Alaa Hlehel | from:Arabic

Scandal

Translated by : Raphael Cormack

Although I was only ten years old, I could understand that something important had happened. Every time our bedroom door opened, my mother shut it again so we wouldn’t hear the frantic whispering in the living room. “Meetings” like this only happened in our house when something serious was going on. The door to the children’s room was never normally shut when people came over to chat over a cup of coffee or chamomile tea – the opposite in fact.  It was always open to the living room; and every time we came in or went out, the women from the neighbourhood and our family would take turns giving us kisses. “May God protect them”, they all repeated amongst themselves.

My sister, being twelve years old, seemed to understand more than me. Maybe it was her feminine intuition, which had begun to get a feeling for the reality of life around us. She was listening carefully through a crack in the door; and every time the conversation got louder, a look of terror came over her face. Then she would hurry into the room, sit down at a small desk, and ask me angrily, “Have your done your homework?”

Occasionally, we could make out some words among the whispers like “scandal” and “insult”; but the racket always increased whenever the question itself was asked—from time to time, with a worrying anger that really frightened me, anxious child that I was: “Did she have to tell people? May God expose her shamelessness.”

The “scandal” was everywhere in the neighbourhood. Even when I failed to stop the ball from going into the goal at our neighborhood football field, none of the bigger children told me off or told me to get out of the way like they usually did. All their attention was focused on the “scandal”, and gossip was more important than the game. Even the so-called “leader of the gang” gave up this daily game in the end, so that he could sit with the grown-ups and talk about what had happened. But not before he had lit a cigarette and sucked in its smoke, trying to look all of his sixteen years. As kids do, we made a circle round them, trying to sneakily overhear as much information and as many details about this “scandal” as we could: how did it start and what did it mean?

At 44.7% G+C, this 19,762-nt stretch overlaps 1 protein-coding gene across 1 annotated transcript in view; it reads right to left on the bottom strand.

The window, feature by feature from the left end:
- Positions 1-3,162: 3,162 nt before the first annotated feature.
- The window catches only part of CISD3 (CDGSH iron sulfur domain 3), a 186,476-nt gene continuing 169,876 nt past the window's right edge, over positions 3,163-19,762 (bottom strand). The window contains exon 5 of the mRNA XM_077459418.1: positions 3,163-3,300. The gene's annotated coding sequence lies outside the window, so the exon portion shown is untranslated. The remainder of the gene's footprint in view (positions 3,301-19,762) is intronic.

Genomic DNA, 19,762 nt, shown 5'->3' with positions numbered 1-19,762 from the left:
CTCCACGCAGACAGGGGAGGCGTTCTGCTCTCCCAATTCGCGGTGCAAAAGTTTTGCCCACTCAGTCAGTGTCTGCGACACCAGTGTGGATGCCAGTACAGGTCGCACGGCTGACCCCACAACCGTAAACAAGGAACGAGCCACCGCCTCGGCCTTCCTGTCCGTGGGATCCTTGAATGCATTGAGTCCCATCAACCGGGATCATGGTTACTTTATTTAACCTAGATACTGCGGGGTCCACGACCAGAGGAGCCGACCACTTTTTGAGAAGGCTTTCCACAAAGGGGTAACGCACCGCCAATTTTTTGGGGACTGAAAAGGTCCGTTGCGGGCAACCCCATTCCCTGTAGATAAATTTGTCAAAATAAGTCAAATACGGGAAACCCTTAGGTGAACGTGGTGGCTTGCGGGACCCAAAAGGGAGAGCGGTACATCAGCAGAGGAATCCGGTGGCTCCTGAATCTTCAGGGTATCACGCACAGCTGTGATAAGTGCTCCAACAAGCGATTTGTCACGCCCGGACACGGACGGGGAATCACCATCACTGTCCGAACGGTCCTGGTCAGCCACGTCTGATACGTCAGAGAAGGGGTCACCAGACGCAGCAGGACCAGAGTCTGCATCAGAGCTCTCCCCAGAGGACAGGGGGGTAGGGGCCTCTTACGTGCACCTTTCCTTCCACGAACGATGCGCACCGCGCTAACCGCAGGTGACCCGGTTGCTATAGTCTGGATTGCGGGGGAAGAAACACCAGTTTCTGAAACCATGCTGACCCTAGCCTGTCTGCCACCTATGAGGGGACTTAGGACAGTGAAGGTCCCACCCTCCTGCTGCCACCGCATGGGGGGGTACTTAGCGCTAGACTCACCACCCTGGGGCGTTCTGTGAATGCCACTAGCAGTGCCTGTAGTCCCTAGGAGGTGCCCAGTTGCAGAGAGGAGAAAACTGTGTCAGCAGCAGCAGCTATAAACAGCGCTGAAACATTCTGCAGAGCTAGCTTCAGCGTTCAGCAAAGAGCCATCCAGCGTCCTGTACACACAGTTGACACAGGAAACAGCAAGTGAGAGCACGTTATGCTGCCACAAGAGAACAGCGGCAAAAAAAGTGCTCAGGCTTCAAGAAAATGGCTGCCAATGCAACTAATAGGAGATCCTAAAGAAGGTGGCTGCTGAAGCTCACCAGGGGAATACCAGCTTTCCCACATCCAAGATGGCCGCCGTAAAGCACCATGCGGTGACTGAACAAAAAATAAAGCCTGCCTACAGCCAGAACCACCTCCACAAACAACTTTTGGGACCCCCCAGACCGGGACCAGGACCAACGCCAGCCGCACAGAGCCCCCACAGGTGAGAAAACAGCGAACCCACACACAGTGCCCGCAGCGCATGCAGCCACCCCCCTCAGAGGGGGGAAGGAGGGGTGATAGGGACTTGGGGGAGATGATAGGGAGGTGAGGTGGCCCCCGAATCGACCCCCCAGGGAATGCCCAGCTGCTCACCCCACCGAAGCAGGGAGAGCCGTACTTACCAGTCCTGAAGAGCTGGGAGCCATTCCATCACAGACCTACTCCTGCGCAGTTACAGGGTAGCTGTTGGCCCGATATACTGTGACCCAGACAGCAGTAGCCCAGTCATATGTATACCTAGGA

Most of the children around me were baffled by the story that the older boy was discreetly telling … “Then he put his hand…” I was not confused like them, even if I did not know exactly what his words meant. Everyone suddenly shouted at once “Really??”, when the leader of the gang said as he took a puff on his cigarette, “under the panties.”

My father was late coming home that night. My mother waited on the balcony looking over the village, anxiously smoking. My sister was whispering away with my cousin, who had decided to stay at our house that night. For me, this was just another indication of the calamity that had befallen us. The only times I had stayed at their house or they had stayed at our house was when someone in the family had died.

Had someone died now? If so, where were my other cousins? Why were they whispering under the covers? And where was my dad?

When I heard the sound of his truck, I calmed down a little. In less than a minute, I heard my father’s familiar footsteps. As he got further up the stairs, they became clearer and clearer. Then I heard my mother when she came back from the kitchen, accompanied by the smell of hot Arabic coffee. My sister and cousin went silent. All three of us, totally independently, held our breaths and tried to make out any word coming from the balcony. We had no success worth mentioning.

I don’t know how everything changed, but the family shot into action the next day. I started to smell rice and chicken cooking along with kibbeh and Fuqaʿiyya. Suddenly, all the children were gathered in the house of the head of our family. There were men and women all around us too. At first, the food and the huge gathering and all the different kinds of cap guns, bullets, and rifles that were in our house made me forget everything I had thought about the “scandal”; and then all of a sudden, I was running with the runners, playing with the ones who played and got shot. 

When the head of the family stood up, all of the women started to argue with us–with both an anger and a kind of fear I had never seen before. My nervous aunt even slapped one of my cousins across the face in order to shut him up. That made us aware of how serious the situation was, and so we were compelled to obey.  The head of the family started talking about things that I didn’t understand. But I did manage to understand the words “one family” and “no problem”. All of the men nodded their heads in agreement.

When the head of the family had finished his speech, he went towards one of the men I used to call “uncle” (like I used to address all men) and hugged him and kissed him. All the other men proceeded to hug and kiss this man afterwards. Suddenly, the room was filled with loud ululations and then high pitched shrieks, in a slightly confused manner.

A weighty silence then came over the room as one of the women in the family stepped forward dragging a girl who I supposed was my age, or a little older. She stood in front of Uncle and told the girl firmly, as both of them cried with fear: “Kiss your uncle!”

That night, as my mother was tucking me into bed, my sister asked her, “Does this mean it’s over?”

My mother looked at her sternly and said, “She is a wretched girl. Is she the first one who had to do this? Did she want to destroy the family? Never bring up the story again or talk about what happened for as long as you live. Understand?”

My sister whispered a few words, which I guess meant that she had submitted entirely to my mother’s demands. My mother turned off the light in the room and looked at us lovingly. She said quietly with tears in her eyes: “May God protect you”.